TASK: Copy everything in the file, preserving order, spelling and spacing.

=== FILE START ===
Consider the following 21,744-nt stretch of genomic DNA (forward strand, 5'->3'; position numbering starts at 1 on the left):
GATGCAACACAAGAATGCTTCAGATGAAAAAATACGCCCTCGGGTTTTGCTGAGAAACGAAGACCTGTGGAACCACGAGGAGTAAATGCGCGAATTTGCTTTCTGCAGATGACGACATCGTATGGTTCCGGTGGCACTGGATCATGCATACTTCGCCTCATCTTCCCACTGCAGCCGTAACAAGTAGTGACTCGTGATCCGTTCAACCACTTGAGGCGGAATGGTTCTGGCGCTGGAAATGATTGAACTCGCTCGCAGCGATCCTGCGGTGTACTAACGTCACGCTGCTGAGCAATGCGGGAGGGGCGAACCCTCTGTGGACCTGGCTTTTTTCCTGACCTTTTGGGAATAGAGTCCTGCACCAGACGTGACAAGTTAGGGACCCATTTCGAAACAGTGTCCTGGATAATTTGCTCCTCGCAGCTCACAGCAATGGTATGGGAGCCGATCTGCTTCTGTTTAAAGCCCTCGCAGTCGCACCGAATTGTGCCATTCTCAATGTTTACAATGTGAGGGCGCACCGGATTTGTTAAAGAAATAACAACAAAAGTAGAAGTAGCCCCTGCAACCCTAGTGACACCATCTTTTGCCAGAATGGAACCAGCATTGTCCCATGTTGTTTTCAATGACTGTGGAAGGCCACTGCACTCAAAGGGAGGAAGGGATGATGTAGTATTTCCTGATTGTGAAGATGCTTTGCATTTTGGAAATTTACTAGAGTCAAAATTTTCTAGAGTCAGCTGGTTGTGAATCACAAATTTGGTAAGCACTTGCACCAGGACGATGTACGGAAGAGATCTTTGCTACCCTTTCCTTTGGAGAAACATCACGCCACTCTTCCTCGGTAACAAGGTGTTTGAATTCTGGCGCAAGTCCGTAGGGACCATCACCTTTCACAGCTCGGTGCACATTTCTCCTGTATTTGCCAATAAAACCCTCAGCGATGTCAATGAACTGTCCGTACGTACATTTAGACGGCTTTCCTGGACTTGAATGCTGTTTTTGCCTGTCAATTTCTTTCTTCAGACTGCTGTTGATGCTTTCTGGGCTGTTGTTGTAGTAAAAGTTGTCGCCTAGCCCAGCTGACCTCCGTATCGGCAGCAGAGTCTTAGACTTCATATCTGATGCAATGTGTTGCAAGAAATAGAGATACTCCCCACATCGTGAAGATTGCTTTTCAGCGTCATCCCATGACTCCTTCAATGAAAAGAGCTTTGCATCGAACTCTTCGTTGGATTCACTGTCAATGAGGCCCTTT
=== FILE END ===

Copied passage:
Consider the following 21,744-nt stretch of genomic DNA (forward strand, 5'->3'; position numbering starts at 1 on the left):
GATGCAACACAAGAATGCTTCAGATGAAAAAATACGCCCTCGGGTTTTGCTGAGAAACGAAGACCTGTGGAACCACGAGGAGTAAATGCGCGAATTTGCTTTCTGCAGATGACGACATCGTATGGTTCCGGTGGCACTGGATCATGCATACTTCGCCTCATCTTCCCACTGCAGCCGTAACAAGTAGTGACTCGTGATCCGTTCAACCACTTGAGGCGGAATGGTTCTGGCGCTGGAAATGATTGAACTCGCTCGCAGCGATCCTGCGGTGTACTAACGTCACGCTGCTGAGCAATGCGGGAGGGGCGAACCCTCTGTGGACCTGGCTTTTTTCCTGACCTTTTGGGAATAGAGTCCTGCACCAGACGTGACAAGTTAGGGACCCATTTCGAAACAGTGTCCTGGATAATTTGCTCCTCGCAGCTCACAGCAATGGTATGGGAGCCGATCTGCTTCTGTTTAAAGCCCTCGCAGTCGCACCGAATTGTGCCATTCTCAATGTTTACAATGTGAGGGCGCACCGGATTTGTTAAAGAAATAACAACAAAAGTAGAAGTAGCCCCTGCAACCCTAGTGACACCATCTTTTGCCAGAATGGAACCAGCATTGTCCCATGTTGTTTTCAATGACTGTGGAAGGCCACTGCACTCAAAGGGAGGAAGGGATGATGTAGTATTTCCTGATTGTGAAGATGCTTTGCATTTTGGAAATTTACTAGAGTCAAAATTTTCTAGAGTCAGCTGGTTGTGAATCACAAATTTGGTAAGCACTTGCACCAGGACGATGTACGGAAGAGATCTTTGCTACCCTTTCCTTTGGAGAAACATCACGCCACTCTTCCTCGGTAACAAGGTGTTTGAATTCTGGCGCAAGTCCGTAGGGACCATCACCTTTCACAGCTCGGTGCACATTTCTCCTGTATTTGCCAATAAAACCCTCAGCGATGTCAATGAACTGTCCGTACGTACATTTAGACGGCTTTCCTGGACTTGAATGCTGTTTTTGCCTGTCAATTTCTTTCTTCAGACTGCTGTTGATGCTTTCTGGGCTGTTGTTGTAGTAAAAGTTGTCGCCTAGCCCAGCTGACCTCCGTATCGGCAGCAGAGTCTTAGACTTCATATCTGATGCAATGTGTTGCAAGAAATAGAGATACTCCCCACATCGTGAAGATTGCTTTTCAGCGTCATCCCATGACTCCTTCAATGAAAAGAGCTTTGCATCGAACTCTTCGTTGGATTCACTGTCAATGAGGCCCTTT